CONWAY, Ark. (July 2, 2009) – Arriving in the U.S. this week, 52 of Rwanda’s best and brightest students are the latest to join the successful Rwandan Presidential Scholars initiative. The program was developed to provide top Rwandan students with four-year U.S. college educations in order to help restore Rwanda’s human capital after a civil war ravaged the country a decade ago.
The 52 new students will initially participate in an intensive English program at the University of Arkansas’s Spring Institute, a professional academic organization providing cross-cultural education to international students, before beginning their freshmen years at their selected colleges and universities in August.
Beginning at Hendrix College in 2007 with four Rwandan students, the program’s consortium of participating colleges and universities grew in 2008 to include the University of Arkansas-Little Rock, Harding University in Searcy, Philander Smith College in Little Rock, Ouachita Baptist University in Arkadelphia and Wofford College (S.C.). This year, University of Arkansas-Fayetteville, Henderson State University in Arkadelphia, Lyon College in Batesville, Southwestern University (Texas), Birmingham Southern (Alabama) and Sewanee: The University of the South (Tennessee) joined the consortium.
The 52 new students join 25 returning sophomore and junior Rwandan students, all of whom major in science or engineering. Upon graduation, the students will return to Rwanda and play an instrumental role in rebuilding the country’s infrastructure. The program is maintained through Hendrix College’s Office of International Programs.
During the 1990s, Rwanda experienced a bloody civil war including the 1994 systematic murder of members of the Tutsi minority and moderates of the Hutu majority. Over the course of about 100 days, at least 500,000 Tutsis and thousands of Hutus were killed during the genocide. The genocide wiped out the majority of Rwanda’s educated citizenry.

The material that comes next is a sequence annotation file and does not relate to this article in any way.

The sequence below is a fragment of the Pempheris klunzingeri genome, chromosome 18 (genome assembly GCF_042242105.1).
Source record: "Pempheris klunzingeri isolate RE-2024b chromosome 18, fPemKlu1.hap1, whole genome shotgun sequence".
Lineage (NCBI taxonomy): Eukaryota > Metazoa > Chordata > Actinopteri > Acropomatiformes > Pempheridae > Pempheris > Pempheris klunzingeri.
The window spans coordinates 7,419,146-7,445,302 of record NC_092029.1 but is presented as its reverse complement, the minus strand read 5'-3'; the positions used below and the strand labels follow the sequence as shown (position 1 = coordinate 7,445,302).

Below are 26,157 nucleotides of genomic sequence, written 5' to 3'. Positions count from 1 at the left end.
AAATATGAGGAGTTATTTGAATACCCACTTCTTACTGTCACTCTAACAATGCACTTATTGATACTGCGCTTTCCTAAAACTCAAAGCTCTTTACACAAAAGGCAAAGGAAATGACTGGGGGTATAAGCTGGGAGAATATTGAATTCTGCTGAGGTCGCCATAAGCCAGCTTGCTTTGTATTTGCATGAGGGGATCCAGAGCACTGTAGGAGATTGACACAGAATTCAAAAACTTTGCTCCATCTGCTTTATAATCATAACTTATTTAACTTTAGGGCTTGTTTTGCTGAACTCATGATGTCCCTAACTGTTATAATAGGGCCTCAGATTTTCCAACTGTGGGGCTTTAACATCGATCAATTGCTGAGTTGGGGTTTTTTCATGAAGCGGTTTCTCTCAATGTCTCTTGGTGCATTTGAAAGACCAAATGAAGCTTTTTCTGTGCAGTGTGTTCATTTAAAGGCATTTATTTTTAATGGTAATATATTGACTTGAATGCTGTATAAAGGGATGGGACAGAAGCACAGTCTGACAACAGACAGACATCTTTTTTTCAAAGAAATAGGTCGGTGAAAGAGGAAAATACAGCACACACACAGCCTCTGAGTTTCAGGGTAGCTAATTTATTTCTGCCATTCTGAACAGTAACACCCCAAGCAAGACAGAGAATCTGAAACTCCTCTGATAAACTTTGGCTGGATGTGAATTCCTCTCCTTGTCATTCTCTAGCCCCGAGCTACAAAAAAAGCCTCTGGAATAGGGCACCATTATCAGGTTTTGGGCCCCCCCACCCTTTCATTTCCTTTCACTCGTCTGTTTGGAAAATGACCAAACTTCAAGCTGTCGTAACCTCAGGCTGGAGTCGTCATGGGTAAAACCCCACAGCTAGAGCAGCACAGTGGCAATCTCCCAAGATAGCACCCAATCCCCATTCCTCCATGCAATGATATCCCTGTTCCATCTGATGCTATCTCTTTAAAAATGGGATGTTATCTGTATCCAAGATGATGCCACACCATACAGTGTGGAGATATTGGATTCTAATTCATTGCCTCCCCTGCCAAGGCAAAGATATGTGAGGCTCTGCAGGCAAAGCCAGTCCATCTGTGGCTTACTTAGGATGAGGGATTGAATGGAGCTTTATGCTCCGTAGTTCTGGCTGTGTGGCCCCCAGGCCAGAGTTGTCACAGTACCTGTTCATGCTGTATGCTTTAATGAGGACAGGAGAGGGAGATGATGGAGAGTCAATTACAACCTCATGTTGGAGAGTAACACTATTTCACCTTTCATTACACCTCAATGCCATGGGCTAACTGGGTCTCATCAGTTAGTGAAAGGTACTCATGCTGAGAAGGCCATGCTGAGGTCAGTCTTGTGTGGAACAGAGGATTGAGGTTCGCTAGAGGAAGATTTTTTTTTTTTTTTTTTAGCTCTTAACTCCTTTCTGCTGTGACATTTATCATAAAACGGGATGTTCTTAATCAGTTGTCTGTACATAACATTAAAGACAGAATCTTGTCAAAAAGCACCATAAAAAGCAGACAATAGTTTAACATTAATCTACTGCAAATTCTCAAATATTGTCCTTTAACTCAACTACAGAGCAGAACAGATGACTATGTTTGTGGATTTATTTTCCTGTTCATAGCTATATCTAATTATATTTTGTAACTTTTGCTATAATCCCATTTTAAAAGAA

A Hendrix-led higher education consortium with Rwanda was the brainchild of David Knight, the Chief Legal Council at Stephens Inc. and a member of both the Hendrix College Board of Trustees and the Bridge2Rwanda program, a non-profit effort co-founded by former Stephens Inc. investment banker Dale Dawson. Knight worked with Hendrix College President J. Timothy Cloyd to begin Hendrix’s relationship with Rwanda in 2007, and both men have been instrumental in recruiting new colleges to the consortium during the past two years.
“This program is life-changing not only for these young students but for the resilient citizens of Rwanda who will benefit from these future leaders,” Cloyd said. “The depth of the partnership between the diverse colleges and universities in and beyond Arkansas who have joined to provide these educational opportunities is a testament to our collective desires to partner with a nation emerging from such tragedy. Similarly, President Kagame and his government will provide exceptional learning and internship opportunities for college students from Arkansas.”